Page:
Tuesday 17 March 2015

Margret: Chronicle of an Affair – May 1969 to December 1970 at White Columns


Günter K.s "Margret", untitled, Vintage Print,1970/11/04,10,5x 7,5, Courtesy Galerie Susanne Zander / Delmes & Zander

Organized in collaboration with Galerie Susanne Zander / Delmes & Zander, Cologne.
White Columns is proud to present in collaboration with Galerie Susanne Zander / Delmes & Zander, Cologne + Berlin, the American debut of "Margret: Chronicle of an Affair – May 1969 to December 1970", an extraordinary collection of found materials relating to a private affair conducted between a German businessman and his secretary in the late 1960s and early 1970s.

"Margret" chronicles a secret love story, which took place from May 1969 to December 1970 between the Cologne businessman Günter K., 39, and his secretary Margret S., 24. The exhibition – and a subsequent publication - consists of the photographs, documents and objects that were found three decades later in a briefcase abandoned in a German apartment. The archive consists of hundreds of color and black-and-white photographs showing the same woman (Margret S.) in various places and poses: sitting at a typewriter at the office, traveling, or in hotel rooms, undressing, changing, or getting dressed. In the archive, inscribed with dates, are samples of Margret's hair (from both her head and pubic region), her fingernails, and empty contraception packages, as well as a blood-stained napkin. Receipts from hotels and restaurants, as well as travel documents and tickets from theaters, reveal insights into the places the couple visited as well as acknowledging their preferences and interests. Personal notes and diary entries, mostly written with a typewriter, resemble official records. The focus of virtually all these writings is the sexual act, its frequency, its endurance, etc. - all factually underlined yet at the same time described in a coarse and often obscene language. In its conceptual denseness - resulting partly from the obsessiveness of the documentation - the collection seems to reverberate with the practices of artists such as Sophie Calle, where the viewer often finds themselves in a conflicted space, exposed to their own voyeurism.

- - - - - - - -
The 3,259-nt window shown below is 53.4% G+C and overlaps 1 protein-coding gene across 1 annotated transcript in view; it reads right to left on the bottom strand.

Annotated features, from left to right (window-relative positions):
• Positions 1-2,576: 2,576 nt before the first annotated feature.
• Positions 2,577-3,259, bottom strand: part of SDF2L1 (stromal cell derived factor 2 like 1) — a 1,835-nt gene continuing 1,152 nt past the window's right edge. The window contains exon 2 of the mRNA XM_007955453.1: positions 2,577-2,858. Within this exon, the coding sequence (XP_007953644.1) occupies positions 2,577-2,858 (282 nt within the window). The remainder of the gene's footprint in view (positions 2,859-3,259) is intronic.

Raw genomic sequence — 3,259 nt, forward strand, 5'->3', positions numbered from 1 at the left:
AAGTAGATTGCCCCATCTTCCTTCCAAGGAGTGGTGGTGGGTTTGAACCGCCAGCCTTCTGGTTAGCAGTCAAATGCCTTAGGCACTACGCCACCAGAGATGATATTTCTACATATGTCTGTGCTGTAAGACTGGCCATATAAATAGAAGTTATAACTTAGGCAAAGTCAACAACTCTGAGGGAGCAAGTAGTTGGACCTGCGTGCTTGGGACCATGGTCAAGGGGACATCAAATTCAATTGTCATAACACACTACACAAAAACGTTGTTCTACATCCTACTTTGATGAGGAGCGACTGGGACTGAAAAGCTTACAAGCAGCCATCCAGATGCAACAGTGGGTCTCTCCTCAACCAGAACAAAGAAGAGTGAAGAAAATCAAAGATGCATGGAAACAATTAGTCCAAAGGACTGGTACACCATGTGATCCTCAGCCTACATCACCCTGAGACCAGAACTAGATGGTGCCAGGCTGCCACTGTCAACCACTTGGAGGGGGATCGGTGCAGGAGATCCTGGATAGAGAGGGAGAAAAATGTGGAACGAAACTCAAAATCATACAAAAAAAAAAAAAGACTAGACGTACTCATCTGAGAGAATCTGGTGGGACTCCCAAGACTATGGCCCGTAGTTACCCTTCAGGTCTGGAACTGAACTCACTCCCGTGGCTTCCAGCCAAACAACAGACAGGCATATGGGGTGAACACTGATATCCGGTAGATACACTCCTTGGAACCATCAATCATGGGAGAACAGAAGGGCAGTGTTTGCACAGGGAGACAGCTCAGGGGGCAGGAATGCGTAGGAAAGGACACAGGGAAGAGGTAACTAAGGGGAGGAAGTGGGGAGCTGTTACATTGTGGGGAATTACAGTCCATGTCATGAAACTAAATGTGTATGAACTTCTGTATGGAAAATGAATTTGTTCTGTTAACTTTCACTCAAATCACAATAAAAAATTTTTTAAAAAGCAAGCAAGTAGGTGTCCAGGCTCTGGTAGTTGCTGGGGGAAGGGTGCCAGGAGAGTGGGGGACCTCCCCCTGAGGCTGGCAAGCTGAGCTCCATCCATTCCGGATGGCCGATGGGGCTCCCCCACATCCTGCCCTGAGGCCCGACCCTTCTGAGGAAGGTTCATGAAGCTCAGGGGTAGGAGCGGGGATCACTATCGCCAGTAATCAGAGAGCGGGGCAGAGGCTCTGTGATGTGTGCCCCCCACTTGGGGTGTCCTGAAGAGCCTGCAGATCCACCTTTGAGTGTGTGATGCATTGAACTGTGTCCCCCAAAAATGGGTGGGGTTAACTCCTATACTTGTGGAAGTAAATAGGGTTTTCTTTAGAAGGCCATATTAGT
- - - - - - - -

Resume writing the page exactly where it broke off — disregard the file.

In his introduction to the original presentation of ‘Margret’ in Innsbruck curator Veit Loers observed:
“In September 1970, the diary entries set in, with precise descriptions of what happens during foreplay and then of the sexual act itself, but also mentioning all kinds of things happening besides. All this is meticulously typed, in red and black ink, as by a bookkeeper of his own obsession. The couple go on "business trips" in Günter's Opel Kapitän, stay at spa hotels and visit the casino in Wiesbaden. Then the trysts begin to take place in an attic flat in Günter's store building. Nobody is supposed to know, but people must notice something. Margret prepares roulades and redfish filets with cucumber salad. They drink Cappy (orange juice) with a green shot (Escorial, strong liquor) and watch "colourful television." Margret dresses for him in the clothes he has bought her. He, the perfect lover, in truth is a macho man who wants to have everything under control. She enjoys his attention, his generosity, is happy to let herself be manipulated, is jealous, becomes pregnant despite the pills, and has an illegal abortion − for the third time in her young life. Just before Christmas 1970 the reports and photographs break off. The relationship appears to be at an end. Margret is scared. She tells him that "after Christmas the fucking will be over and you will not dance at two weddings anymore." He gets involved with other women. These are no love stories, though, just obsessive sexual romps, chronicled nonetheless in hundreds of grotesque documents testifying to the stuffy German milieu in the early years of the Kohl era.”      

The book ‘Margret: Chronik einer Affare – Mai 1969 bis Dezember 1970’ was published in German in 2012 on the occasion of exhibitions of this material at the Kunstraum, and the KW Institute for Contemporary Art, Berlin.  The book is now out-of-print. The White Columns’ presentation of ‘Margret’ is the first presentation of the materials in a non-German speaking context. A selection of the translated texts are available at the gallery.

‘Marget’ is presented in parallel to the exhibition ‘System and Vision’ organized by Delmes & Zander at David Zwirner, New York. February 28 – April 18.

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